By Kevin MooneyÂ
Hysteria over global warming has opened the door to restrictive energy policies that greatly jeopardize not only average Americans but also low income families in developing countries who are already beset by rising prices, according a new documentary on the modern environmental movement Â
“Not Evil, Just Wrong” takes a hard look at the potential human costs associated with the demands of environmentalism in areas of the world where carbon-based energy sources are vital. The current scare surrounding man-made global warming theories should be viewed within a larger historical context that reaches back to the early 1960s when Rachel Carson’s book “Silent Spring,” which argued against the use of pesticides like DDT (Dichloro-diphenyl-trichloroethane).
Carson, an American marine biologist, argued that DDT and other pesticides were harmful both to wildlife and to humans. Her book offered up a scenario where birds succumbed to insecticides and stopped singing resulting in a “silent spring.”
But there is considerably scientific dispute today about Carson’s central claims. Some researchers now say the correlation she saw between cancer patterns and DDT is highly questionable. Experiments conducted subsequent to her book also show that any egg shell thinning for birds is most likely causes by other substances not DDT.
Moreover, the beneficial effects attached to the use of DDT in combating malaria, for instance, went unheralded at a critical moment in human history Ann McElinney and Phelim McAleer, the husband and wife film team, responsible for the new film pointed out in an interview.
The World Health Organization (WHO) credits DDT with saving anywhere from 50 million to a 100 million lives by preventing the spread of malaria. There were sharp drops in malaria cases reported in parts of Europe, India, and the U.S. following World War II according to WHO. In fact, malaria was virtually banished in the U.S. thanks to DDT, government studies show.
Unfortunately, DDT was later banned as a result of unfounded hysteria allowing malaria to spread in developing parts of the world where about 50 million children succumbed to the disease, the filmmakers argue.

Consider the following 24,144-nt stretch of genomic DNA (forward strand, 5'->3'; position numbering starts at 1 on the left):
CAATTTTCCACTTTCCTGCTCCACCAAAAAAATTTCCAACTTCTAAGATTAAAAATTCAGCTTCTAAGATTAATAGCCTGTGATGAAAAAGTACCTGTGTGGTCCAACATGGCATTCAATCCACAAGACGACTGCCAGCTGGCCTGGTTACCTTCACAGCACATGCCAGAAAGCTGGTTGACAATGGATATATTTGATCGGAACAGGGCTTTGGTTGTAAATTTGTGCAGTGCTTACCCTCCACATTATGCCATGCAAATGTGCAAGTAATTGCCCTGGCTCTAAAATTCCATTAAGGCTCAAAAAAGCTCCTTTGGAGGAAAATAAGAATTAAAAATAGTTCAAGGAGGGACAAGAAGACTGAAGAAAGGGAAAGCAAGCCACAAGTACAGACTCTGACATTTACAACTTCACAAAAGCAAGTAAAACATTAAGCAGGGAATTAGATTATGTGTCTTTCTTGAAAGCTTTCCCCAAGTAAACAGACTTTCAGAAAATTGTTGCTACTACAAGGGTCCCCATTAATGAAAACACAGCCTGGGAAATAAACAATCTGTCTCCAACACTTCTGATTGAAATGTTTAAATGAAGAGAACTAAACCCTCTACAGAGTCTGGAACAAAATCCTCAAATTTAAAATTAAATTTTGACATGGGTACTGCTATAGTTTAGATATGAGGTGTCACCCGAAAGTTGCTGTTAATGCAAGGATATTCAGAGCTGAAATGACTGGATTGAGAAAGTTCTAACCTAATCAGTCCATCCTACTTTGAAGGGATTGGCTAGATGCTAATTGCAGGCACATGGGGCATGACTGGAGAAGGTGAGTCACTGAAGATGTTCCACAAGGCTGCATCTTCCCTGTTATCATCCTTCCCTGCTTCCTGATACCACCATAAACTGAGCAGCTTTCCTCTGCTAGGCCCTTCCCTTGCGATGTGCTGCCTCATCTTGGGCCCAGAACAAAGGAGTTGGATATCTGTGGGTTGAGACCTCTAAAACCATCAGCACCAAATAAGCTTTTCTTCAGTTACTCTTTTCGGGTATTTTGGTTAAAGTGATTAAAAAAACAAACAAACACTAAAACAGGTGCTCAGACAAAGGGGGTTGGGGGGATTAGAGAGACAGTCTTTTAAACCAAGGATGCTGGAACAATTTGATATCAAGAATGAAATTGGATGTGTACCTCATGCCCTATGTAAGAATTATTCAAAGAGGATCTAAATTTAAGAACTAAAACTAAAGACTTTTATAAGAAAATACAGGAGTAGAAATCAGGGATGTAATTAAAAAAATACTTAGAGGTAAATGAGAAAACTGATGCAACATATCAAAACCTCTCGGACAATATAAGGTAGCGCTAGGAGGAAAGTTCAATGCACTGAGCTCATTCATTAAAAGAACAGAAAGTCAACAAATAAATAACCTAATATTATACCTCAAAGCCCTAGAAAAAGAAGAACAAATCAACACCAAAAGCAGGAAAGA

McElinney and McAleer previously collaborated in directing and producing “Mine Your Own Business” set in Rosia Montana, an impoverished village in Romania where a Canadian mining company sought to set up shop. This previous film contrasted the views of environmentalists opposed to economic development with those of local villagers who favored the installation of a new mine.
“Not Evil, Just Wrong” expands on some of the themes raised in the earlier film and focuses attention on what the policy fallout might be if former Vice-President Al Gore and other environmental advocates prevailed in either freezing or greatly restricting the use of carbon dioxide.
“Carbon is the new DDT, it is the new bogeyman” McElinney said in an interview. “And in another 100 years there will be another false bogeyman. “The timing of this new film is incredible given the debate we are now having on energy use and we hope come to see that this new scare has all the hallmarks of past scares that never materialized.”
A small Indiana town called Vevay is the focal point for much of the action in the new film. It is a picturesque, economically vibrant community replete with restaurants and small businesses. However, the residents make it clear that their town would be difficult to sustain in the absence of cheap energy.
The scientific debate surrounding the question of man-made global warming is mentioned in the film. The infamous “hockey stick” that allegedly showed a sharp uptick in warming connected with human activity is mentioned, for instance. Although, the “hockey stick” was once cited in the United Nation’s (U.N.)Â International Panel on Climate Change (IPCC) it was later shown to be false as the documentary points out.
Read the rest of this piece at News Busters.